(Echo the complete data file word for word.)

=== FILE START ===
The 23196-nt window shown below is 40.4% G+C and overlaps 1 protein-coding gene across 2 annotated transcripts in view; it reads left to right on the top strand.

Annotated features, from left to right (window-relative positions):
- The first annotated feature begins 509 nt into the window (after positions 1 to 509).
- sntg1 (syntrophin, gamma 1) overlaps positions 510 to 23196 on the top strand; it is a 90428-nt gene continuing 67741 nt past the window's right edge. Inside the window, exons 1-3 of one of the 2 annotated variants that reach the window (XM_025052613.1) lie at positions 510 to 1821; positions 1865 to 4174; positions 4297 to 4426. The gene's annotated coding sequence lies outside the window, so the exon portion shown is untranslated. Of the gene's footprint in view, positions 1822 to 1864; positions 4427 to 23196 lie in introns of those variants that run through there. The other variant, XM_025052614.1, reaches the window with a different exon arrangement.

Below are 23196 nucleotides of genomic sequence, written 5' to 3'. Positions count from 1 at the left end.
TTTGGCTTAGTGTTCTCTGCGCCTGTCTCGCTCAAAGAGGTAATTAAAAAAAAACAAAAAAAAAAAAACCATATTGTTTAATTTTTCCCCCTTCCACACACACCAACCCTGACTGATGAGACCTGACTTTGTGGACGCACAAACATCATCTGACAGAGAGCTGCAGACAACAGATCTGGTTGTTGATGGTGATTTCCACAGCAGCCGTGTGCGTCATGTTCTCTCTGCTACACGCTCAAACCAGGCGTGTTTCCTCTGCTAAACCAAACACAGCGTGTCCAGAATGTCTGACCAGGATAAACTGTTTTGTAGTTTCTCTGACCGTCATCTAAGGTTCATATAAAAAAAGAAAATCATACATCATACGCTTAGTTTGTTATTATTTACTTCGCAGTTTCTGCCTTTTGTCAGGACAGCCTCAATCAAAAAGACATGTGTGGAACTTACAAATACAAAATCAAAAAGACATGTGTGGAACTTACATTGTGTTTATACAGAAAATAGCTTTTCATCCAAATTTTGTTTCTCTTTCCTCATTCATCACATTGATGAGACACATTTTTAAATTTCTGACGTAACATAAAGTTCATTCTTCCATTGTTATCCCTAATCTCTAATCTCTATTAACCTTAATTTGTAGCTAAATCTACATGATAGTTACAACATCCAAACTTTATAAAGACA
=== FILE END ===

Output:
The 23196-nt window shown below is 40.4% G+C and overlaps 1 protein-coding gene across 2 annotated transcripts in view; it reads left to right on the top strand.

Annotated features, from left to right (window-relative positions):
- The first annotated feature begins 509 nt into the window (after positions 1 to 509).
- sntg1 (syntrophin, gamma 1) overlaps positions 510 to 23196 on the top strand; it is a 90428-nt gene continuing 67741 nt past the window's right edge. Inside the window, exons 1-3 of one of the 2 annotated variants that reach the window (XM_025052613.1) lie at positions 510 to 1821; positions 1865 to 4174; positions 4297 to 4426. The gene's annotated coding sequence lies outside the window, so the exon portion shown is untranslated. Of the gene's footprint in view, positions 1822 to 1864; positions 4427 to 23196 lie in introns of those variants that run through there. The other variant, XM_025052614.1, reaches the window with a different exon arrangement.

Below are 23196 nucleotides of genomic sequence, written 5' to 3'. Positions count from 1 at the left end.
TTTGGCTTAGTGTTCTCTGCGCCTGTCTCGCTCAAAGAGGTAATTAAAAAAAAACAAAAAAAAAAAAACCATATTGTTTAATTTTTCCCCCTTCCACACACACCAACCCTGACTGATGAGACCTGACTTTGTGGACGCACAAACATCATCTGACAGAGAGCTGCAGACAACAGATCTGGTTGTTGATGGTGATTTCCACAGCAGCCGTGTGCGTCATGTTCTCTCTGCTACACGCTCAAACCAGGCGTGTTTCCTCTGCTAAACCAAACACAGCGTGTCCAGAATGTCTGACCAGGATAAACTGTTTTGTAGTTTCTCTGACCGTCATCTAAGGTTCATATAAAAAAAGAAAATCATACATCATACGCTTAGTTTGTTATTATTTACTTCGCAGTTTCTGCCTTTTGTCAGGACAGCCTCAATCAAAAAGACATGTGTGGAACTTACAAATACAAAATCAAAAAGACATGTGTGGAACTTACATTGTGTTTATACAGAAAATAGCTTTTCATCCAAATTTTGTTTCTCTTTCCTCATTCATCACATTGATGAGACACATTTTTAAATTTCTGACGTAACATAAAGTTCATTCTTCCATTGTTATCCCTAATCTCTAATCTCTATTAACCTTAATTTGTAGCTAAATCTACATGATAGTTACAACATCCAAACTTTATAAAGACA